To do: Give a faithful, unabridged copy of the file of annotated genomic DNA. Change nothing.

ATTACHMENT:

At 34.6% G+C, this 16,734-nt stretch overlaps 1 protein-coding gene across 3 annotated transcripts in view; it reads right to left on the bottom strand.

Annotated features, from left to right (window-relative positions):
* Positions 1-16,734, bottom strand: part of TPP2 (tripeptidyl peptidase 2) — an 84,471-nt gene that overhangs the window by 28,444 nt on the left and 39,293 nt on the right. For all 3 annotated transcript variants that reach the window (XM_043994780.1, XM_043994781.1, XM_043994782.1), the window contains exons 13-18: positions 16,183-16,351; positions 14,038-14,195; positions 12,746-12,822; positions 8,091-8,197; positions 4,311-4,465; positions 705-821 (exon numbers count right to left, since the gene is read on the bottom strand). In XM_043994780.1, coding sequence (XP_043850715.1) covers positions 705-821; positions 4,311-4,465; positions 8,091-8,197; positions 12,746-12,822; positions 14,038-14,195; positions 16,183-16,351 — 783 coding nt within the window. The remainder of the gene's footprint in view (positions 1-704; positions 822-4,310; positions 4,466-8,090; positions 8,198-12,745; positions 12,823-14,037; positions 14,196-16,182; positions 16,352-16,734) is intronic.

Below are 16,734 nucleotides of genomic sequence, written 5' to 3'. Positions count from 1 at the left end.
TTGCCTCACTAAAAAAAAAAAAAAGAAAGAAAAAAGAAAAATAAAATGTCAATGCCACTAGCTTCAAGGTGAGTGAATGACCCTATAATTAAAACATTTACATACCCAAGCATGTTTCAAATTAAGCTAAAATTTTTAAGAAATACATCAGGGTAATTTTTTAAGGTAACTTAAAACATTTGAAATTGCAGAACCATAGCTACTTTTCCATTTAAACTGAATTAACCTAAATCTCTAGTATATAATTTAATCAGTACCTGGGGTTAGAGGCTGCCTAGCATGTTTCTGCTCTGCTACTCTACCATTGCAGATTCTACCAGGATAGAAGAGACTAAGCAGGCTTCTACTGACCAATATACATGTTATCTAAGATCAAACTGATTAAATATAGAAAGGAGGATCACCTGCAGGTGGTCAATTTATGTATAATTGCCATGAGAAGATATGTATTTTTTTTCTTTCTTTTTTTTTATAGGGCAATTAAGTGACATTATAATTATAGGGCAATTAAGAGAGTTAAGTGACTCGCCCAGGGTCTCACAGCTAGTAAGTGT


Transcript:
At 34.6% G+C, this 16,734-nt stretch overlaps 1 protein-coding gene across 3 annotated transcripts in view; it reads right to left on the bottom strand.

Annotated features, from left to right (window-relative positions):
* Positions 1-16,734, bottom strand: part of TPP2 (tripeptidyl peptidase 2) — an 84,471-nt gene that overhangs the window by 28,444 nt on the left and 39,293 nt on the right. For all 3 annotated transcript variants that reach the window (XM_043994780.1, XM_043994781.1, XM_043994782.1), the window contains exons 13-18: positions 16,183-16,351; positions 14,038-14,195; positions 12,746-12,822; positions 8,091-8,197; positions 4,311-4,465; positions 705-821 (exon numbers count right to left, since the gene is read on the bottom strand). In XM_043994780.1, coding sequence (XP_043850715.1) covers positions 705-821; positions 4,311-4,465; positions 8,091-8,197; positions 12,746-12,822; positions 14,038-14,195; positions 16,183-16,351 — 783 coding nt within the window. The remainder of the gene's footprint in view (positions 1-704; positions 822-4,310; positions 4,466-8,090; positions 8,198-12,745; positions 12,823-14,037; positions 14,196-16,182; positions 16,352-16,734) is intronic.

Below are 16,734 nucleotides of genomic sequence, written 5' to 3'. Positions count from 1 at the left end.
TTGCCTCACTAAAAAAAAAAAAAAGAAAGAAAAAAGAAAAATAAAATGTCAATGCCACTAGCTTCAAGGTGAGTGAATGACCCTATAATTAAAACATTTACATACCCAAGCATGTTTCAAATTAAGCTAAAATTTTTAAGAAATACATCAGGGTAATTTTTTAAGGTAACTTAAAACATTTGAAATTGCAGAACCATAGCTACTTTTCCATTTAAACTGAATTAACCTAAATCTCTAGTATATAATTTAATCAGTACCTGGGGTTAGAGGCTGCCTAGCATGTTTCTGCTCTGCTACTCTACCATTGCAGATTCTACCAGGATAGAAGAGACTAAGCAGGCTTCTACTGACCAATATACATGTTATCTAAGATCAAACTGATTAAATATAGAAAGGAGGATCACCTGCAGGTGGTCAATTTATGTATAATTGCCATGAGAAGATATGTATTTTTTTTCTTTCTTTTTTTTTATAGGGCAATTAAGTGACATTATAATTATAGGGCAATTAAGAGAGTTAAGTGACTCGCCCAGGGTCTCACAGCTAGTAAGTGT